Then there is the weather and playing conditions. These can also have a bearing on how a game is played. A little rain can be good, but too much can make the pitch sticky, meaning teams have trouble stringing passes together. Snow can also be an issue, although it won’t happen too often.


Sometimes you can look at Sofascores or a similar tool and see that a favourite/strong team has started off really fast and are on the hunt for goals. You see those large pressure spikes and these can be a real indicator that a team is really intent on scoring.

There is only so much pressure a team can take before they finally capitulate and the floodgates open.

Take for example this match I was following between Poland and Estonia. Poland were the clear favourites in the match and their intentions were all too clear from kick-off.

Poland v Estonia pressure stats.

I slowly dripped my stakes into the O2.5 goals market on this one and was rewarded with the opening goal on 22’ from the home side.

Sometimes, it’s just a case of waiting for clear pressure from the favourites to suggest that goals are on their way.


Whether it’s for a Champions League place, promotion or to win the league, some teams simply MUST score. This will increase pressure and intensity and is the perfect time to find goals. A favourite (especially at home) who are losing, is a great place to find goals, especially in the second half after 60 minutes when there is less time to find one. These can be great opportunities to find goals.

BBC Coverage

I sometimes check the BBC coverage via their website for Premier League games as I personally don’t subscribe to all the different channels just to watch the odd football match.

The commentary will often tell you that there has been a “big chance”, or “hits the woodwork” or “great save” etc. These are all good clues that goals may be imminent.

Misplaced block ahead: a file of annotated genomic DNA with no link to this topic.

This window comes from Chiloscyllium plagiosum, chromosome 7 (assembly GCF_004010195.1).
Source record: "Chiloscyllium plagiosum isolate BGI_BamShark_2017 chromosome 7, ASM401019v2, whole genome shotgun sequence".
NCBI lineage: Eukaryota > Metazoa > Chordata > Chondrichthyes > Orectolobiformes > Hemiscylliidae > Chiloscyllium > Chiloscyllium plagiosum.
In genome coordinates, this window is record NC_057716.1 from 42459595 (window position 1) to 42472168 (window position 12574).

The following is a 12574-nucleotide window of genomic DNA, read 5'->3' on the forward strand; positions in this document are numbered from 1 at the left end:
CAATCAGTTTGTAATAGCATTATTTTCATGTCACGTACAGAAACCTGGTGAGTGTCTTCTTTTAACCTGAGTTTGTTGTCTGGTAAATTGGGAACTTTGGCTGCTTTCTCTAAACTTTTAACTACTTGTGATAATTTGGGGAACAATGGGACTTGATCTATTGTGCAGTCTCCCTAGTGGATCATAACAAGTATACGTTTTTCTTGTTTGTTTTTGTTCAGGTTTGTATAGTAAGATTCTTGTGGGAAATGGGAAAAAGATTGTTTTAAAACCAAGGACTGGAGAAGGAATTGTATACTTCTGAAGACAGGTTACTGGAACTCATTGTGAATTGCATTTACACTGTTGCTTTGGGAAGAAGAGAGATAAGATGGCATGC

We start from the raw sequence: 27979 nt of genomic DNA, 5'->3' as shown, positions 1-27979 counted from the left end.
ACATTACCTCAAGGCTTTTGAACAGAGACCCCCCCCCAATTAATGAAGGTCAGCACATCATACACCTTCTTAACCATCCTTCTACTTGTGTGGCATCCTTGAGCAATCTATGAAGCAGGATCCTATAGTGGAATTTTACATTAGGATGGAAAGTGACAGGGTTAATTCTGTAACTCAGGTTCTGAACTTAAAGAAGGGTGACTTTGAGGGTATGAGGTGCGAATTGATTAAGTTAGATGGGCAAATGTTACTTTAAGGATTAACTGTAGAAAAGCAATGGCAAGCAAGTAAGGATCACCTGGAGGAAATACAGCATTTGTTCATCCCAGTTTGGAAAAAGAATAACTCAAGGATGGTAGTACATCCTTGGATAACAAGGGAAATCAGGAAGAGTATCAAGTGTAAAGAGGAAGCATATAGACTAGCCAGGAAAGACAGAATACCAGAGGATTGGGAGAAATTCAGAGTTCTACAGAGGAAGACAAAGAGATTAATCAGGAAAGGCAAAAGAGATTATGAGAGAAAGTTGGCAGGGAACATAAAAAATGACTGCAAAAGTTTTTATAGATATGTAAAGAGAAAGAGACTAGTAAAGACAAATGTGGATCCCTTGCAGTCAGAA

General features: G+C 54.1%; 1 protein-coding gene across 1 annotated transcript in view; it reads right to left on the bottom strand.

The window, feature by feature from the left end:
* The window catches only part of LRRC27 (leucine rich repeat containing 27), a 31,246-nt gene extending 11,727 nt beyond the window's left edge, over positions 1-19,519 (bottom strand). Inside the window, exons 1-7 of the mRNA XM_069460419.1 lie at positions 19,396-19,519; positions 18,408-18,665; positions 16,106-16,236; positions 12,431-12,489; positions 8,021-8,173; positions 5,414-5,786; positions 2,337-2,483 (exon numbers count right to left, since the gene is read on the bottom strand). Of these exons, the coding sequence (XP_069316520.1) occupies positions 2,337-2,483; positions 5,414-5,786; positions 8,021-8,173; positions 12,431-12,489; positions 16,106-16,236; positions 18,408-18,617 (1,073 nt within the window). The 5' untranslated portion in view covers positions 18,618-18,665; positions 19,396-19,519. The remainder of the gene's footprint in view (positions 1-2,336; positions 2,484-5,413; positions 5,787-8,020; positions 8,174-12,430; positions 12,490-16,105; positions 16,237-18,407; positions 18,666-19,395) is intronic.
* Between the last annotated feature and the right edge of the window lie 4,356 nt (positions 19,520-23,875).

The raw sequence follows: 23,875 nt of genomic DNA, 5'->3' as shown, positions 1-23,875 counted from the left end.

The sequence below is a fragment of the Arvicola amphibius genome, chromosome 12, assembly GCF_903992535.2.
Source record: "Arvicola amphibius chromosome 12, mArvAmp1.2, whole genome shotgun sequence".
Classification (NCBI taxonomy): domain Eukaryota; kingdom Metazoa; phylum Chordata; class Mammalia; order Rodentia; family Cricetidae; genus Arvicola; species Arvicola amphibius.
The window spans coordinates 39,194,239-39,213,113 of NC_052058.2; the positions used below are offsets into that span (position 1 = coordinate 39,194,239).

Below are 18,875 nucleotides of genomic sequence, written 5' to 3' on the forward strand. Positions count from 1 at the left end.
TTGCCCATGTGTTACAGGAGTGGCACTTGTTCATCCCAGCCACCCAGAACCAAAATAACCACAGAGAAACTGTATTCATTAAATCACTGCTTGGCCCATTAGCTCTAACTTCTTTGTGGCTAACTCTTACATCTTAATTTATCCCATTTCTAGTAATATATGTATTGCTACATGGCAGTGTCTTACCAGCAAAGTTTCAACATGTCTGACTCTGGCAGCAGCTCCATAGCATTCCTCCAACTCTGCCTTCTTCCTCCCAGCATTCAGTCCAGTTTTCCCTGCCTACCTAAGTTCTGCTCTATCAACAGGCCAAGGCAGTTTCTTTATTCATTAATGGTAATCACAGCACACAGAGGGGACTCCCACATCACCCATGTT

Listening to the commentator’s language can be really helpful.

I was following a match recently and the commentator was very upbeat saying that he “couldn’t see this one ending 0-0”, that the game was “end-to-end”, and that goals were looking likely.


I don’t tend to put too much emphasis on this, but xG stats can give you an idea of whether quality goal-scoring chances are being created or not. Because xG stats are only increased after shots are registered, it is probably better to use these at halftime when you can see if quality chances have been created during the first half.

The higher the number of quality chances, the higher the xG stats in-play will be.

So that’s it!

A handful of methods to help you gauge whether goals are imminent or not when football trading in-play.

What’s your favourite?


If you are interested in earning a second income from football trading, why not consider one of my strategy ebooks? Or alternatively, for just £10 per month you can join my Membership Program where you can receive all of my tips, watch trading videos and enjoy exclusive content.

Football trading membership image with a football sitting on the grass.